Brush Fire Gets Lost in Pandemic

Pictured Above: The Mastic Fire Department on the scene of the April 16 wildfire in Manorville | Manorville FD photo

While Long Islanders were focused on the ravages of the coronavirus pandemic, 26 local fire departments worked together Thursday afternoon, April 16, to contain the largest local brush fire so far this season near Brookhaven National Laboratory in Upton.

It was a dry day with a strong northwest wind when the Manorville Fire Department responded to the call off of Schultz Road, North of North Street, just outside of the easternmost boundary of Brookhaven National Laboratory.

The site was not far from where a conflagration of April wildfires in 2012 laid waste to 1,200 acres, the largest fire in Long Island’s pine barrens since the 1995 Sunrise Wildfires.

“Upon arrival, the fire was discovered to be a large brush fire that was spreading due to the wind. Flames were approximately four feet high,” reported Manorville Fire Department Member Christopher Steel on the fire department’s website. “Manorville FD had all four GI brush trucks in the woods to extinguish the fire.”

A member of the Manorville Fire Department’s brush truck crew at Thursday’s fire | Manorville Fire Department photo

Mr. Steel reported the fire burned between 100 and 150 acres before it was contained. The mutual aid fire departments were released from the scene about 5:30 p.m., and Manorville’s apparatus was finished working and back in service by about 8 p.m.

Suffolk County Fire Rescue & Emergency Services responded to the scene, along with the Brookhaven National Laboratory Fire Department, whose chief, Tim Kelly, served as the incident commander, coordinating the 26 responding volunteer fire departments, said Suffolk County Executive Steve Bellone on Friday.

“They did an outstanding job putting out the brush fire,” said Mr. Bellone.

The quick stop was a stark contrast to the fires of eight years ago.

On April 9, 2012, the Crescent Bow Fire ignited on the grounds of Brookhaven National Laboratory, driven by heavy winds, burning through 246 acres in 45 minutes, in an area that hadn’t burned in 70 years. By the time it was over, the fire had burned through 1,200 acres.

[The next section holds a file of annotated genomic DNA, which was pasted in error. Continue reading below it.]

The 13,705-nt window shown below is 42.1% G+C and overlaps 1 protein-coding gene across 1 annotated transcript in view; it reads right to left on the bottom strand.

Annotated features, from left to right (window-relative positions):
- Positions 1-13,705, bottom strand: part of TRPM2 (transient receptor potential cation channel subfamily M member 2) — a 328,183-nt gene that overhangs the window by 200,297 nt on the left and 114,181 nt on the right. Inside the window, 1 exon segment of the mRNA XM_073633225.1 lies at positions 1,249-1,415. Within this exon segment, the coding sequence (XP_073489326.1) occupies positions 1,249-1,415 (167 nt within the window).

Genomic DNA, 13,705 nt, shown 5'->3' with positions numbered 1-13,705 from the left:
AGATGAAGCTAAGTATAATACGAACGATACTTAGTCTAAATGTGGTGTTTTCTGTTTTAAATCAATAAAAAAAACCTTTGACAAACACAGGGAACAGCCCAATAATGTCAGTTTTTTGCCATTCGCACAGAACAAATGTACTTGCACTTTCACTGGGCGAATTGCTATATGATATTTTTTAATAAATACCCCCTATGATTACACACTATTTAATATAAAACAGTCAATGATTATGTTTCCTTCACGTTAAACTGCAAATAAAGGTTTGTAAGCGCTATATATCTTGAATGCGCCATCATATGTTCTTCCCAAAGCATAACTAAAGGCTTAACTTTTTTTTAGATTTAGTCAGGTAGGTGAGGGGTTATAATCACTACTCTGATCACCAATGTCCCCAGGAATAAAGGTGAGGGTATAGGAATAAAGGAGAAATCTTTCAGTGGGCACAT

After that fire, the Central Pine Barrens Planning and Policy Commission began outreach to communities in Ridge, Manorville and Calverton, which are within what’s known in wildland fire circles as the “Wildland-Urban Interface (WUI), areas where human settlements abut large swaths of wilderness.

Long Island’s pine barrens are a globally rare ecosystem that is dependent on fire for new growth.

But today, human residential development has encroached on this ecosystem, which has a large fuel load of dry and dead wood due to an aggressive history of fire suppression and new threats such as the southern pine beetle and climate change.

Many foresters believe such areas would benefit from controlled burns to reduce the risk of out-of-control wildfires.

The Pine Barrens Commission has since received federal funding to prepare a Community Wildfire Protection Plan for the area, with public education efforts to encourage residents to adopt the principles of Firewise communities.

Mr. Bellone pointed out Friday that, in addition to Thursday’s wildfire, first responders had also been at the ready for a severe storm on Monday, April 13, which brought winds of up to 70 miles per hour to the region.

“Mother nature is not concerned with the problems we have down here. She is going to continue to do what she does,” he said. “It is comforting to know that, even in a global pandemic, volunteers are there every day when something happens.”

Beth Young

Beth Young has been covering the East End since the 1990s. In her spare time, she runs around the block, tinkers with bicycles, tries not to drown in the Peconic Bay and hopes to grow the perfect tomato. You can send her a message at editor@eastendbeacon.com

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